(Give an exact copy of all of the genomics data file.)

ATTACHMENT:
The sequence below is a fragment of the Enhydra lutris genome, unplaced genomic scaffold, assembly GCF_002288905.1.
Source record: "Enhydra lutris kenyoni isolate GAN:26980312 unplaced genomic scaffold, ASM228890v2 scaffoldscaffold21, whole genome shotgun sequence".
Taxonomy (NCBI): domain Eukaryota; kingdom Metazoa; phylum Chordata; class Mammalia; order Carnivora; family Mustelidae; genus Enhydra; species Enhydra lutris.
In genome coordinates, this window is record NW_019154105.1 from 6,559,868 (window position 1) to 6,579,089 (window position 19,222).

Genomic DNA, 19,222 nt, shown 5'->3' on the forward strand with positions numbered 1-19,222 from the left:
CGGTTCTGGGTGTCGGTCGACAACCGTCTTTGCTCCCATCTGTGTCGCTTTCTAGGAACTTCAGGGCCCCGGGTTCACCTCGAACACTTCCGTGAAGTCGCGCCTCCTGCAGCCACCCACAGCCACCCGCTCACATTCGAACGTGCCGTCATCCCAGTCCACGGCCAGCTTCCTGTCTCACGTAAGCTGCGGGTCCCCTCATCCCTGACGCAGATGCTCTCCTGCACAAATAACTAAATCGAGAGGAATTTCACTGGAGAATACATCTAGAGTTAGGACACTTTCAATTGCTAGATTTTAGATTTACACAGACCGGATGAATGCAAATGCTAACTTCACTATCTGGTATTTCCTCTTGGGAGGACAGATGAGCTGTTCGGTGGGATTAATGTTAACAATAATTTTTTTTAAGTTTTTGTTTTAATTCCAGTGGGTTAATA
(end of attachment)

The sequence below is a fragment of the Enhydra lutris genome, unplaced genomic scaffold, assembly GCF_002288905.1.
Source record: "Enhydra lutris kenyoni isolate GAN:26980312 unplaced genomic scaffold, ASM228890v2 scaffoldscaffold21, whole genome shotgun sequence".
Taxonomy (NCBI): domain Eukaryota; kingdom Metazoa; phylum Chordata; class Mammalia; order Carnivora; family Mustelidae; genus Enhydra; species Enhydra lutris.
In genome coordinates, this window is record NW_019154105.1 from 6,559,868 (window position 1) to 6,579,089 (window position 19,222).

Genomic DNA, 19,222 nt, shown 5'->3' on the forward strand with positions numbered 1-19,222 from the left:
CGGTTCTGGGTGTCGGTCGACAACCGTCTTTGCTCCCATCTGTGTCGCTTTCTAGGAACTTCAGGGCCCCGGGTTCACCTCGAACACTTCCGTGAAGTCGCGCCTCCTGCAGCCACCCACAGCCACCCGCTCACATTCGAACGTGCCGTCATCCCAGTCCACGGCCAGCTTCCTGTCTCACGTAAGCTGCGGGTCCCCTCATCCCTGACGCAGATGCTCTCCTGCACAAATAACTAAATCGAGAGGAATTTCACTGGAGAATACATCTAGAGTTAGGACACTTTCAATTGCTAGATTTTAGATTTACACAGACCGGATGAATGCAAATGCTAACTTCACTATCTGGTATTTCCTCTTGGGAGGACAGATGAGCTGTTCGGTGGGATTAATGTTAACAATAATTTTTTTTAAGTTTTTGTTTTAATTCCAGTGGGTTAATA